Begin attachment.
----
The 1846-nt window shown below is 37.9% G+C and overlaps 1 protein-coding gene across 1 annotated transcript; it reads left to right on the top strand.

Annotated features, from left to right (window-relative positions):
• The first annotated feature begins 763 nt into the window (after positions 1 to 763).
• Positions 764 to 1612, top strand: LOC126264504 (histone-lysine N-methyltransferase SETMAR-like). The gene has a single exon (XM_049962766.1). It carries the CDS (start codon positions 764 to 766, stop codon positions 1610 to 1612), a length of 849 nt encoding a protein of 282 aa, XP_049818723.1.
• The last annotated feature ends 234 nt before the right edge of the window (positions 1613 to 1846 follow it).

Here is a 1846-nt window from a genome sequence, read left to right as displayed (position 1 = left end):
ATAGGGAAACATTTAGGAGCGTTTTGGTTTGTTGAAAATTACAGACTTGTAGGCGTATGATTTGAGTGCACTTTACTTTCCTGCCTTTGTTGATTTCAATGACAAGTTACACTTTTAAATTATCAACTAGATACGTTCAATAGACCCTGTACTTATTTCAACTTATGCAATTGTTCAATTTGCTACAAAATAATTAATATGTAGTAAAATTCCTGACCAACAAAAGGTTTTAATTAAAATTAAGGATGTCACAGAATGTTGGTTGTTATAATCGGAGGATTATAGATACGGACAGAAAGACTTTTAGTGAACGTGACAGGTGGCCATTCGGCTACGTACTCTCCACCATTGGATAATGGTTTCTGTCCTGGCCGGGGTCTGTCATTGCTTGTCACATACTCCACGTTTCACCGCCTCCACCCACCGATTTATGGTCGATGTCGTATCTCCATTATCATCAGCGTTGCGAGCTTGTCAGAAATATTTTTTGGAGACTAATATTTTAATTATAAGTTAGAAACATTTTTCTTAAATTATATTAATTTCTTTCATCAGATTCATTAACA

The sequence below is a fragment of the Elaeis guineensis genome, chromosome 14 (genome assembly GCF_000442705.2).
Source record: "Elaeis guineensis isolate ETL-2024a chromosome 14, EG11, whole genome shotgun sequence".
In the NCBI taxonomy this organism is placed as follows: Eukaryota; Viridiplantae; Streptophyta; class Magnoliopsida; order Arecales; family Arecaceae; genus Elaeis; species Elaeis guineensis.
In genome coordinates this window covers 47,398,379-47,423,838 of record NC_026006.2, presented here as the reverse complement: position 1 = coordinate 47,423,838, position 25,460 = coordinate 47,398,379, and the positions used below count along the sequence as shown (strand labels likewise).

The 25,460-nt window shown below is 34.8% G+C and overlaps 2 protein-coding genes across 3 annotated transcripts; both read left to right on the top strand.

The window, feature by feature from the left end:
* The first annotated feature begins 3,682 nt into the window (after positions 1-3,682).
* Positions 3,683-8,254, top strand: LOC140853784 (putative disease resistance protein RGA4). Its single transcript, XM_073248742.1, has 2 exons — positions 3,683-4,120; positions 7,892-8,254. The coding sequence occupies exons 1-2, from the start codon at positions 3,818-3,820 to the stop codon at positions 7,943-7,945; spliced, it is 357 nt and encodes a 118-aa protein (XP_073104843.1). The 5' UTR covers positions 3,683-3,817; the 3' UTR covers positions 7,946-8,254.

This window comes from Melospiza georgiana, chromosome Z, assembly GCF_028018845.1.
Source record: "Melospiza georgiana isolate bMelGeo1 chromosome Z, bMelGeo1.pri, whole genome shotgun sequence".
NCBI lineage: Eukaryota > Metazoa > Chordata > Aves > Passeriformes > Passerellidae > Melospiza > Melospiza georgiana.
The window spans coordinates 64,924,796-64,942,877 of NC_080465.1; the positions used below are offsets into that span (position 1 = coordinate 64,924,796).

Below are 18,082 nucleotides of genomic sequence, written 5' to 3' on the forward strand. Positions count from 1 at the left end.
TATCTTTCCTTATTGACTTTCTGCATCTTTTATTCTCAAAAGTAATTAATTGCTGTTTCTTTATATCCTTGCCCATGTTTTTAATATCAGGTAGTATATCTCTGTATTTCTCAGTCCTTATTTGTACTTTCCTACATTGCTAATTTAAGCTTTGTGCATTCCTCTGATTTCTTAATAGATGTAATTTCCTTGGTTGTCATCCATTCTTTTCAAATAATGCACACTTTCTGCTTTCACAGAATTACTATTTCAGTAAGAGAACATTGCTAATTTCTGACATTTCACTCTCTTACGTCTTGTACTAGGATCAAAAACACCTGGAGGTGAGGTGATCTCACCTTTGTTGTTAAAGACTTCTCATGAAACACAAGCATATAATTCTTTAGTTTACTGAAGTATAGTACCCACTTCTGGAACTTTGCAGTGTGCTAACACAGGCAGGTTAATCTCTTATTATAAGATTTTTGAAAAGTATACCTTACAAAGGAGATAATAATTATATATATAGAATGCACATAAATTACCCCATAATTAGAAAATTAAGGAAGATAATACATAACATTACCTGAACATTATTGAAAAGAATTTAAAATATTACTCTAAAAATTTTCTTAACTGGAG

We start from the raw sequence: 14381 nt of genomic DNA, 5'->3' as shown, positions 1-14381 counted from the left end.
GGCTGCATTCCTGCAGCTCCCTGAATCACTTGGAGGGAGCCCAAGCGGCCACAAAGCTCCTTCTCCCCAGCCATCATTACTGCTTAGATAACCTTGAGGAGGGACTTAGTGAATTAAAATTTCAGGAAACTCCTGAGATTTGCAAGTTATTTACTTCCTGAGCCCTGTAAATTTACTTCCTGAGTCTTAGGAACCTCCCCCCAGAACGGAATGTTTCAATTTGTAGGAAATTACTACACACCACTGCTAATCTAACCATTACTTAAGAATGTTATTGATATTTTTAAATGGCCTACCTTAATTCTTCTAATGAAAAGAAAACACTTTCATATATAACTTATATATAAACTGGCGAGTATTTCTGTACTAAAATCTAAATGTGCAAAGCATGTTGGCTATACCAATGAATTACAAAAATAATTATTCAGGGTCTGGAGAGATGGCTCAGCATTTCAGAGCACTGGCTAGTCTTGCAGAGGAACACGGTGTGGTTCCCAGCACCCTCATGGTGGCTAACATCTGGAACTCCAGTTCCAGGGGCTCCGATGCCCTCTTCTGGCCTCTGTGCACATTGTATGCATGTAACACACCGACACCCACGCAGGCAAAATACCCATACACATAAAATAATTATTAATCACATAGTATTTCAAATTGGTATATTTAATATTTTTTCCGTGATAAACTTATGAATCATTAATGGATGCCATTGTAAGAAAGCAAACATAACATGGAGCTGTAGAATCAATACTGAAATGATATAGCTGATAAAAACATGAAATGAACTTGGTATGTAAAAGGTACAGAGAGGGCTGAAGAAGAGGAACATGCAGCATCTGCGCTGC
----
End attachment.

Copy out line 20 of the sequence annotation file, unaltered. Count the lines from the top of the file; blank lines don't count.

Below are 18,082 nucleotides of genomic sequence, written 5' to 3' on the forward strand. Positions count from 1 at the left end.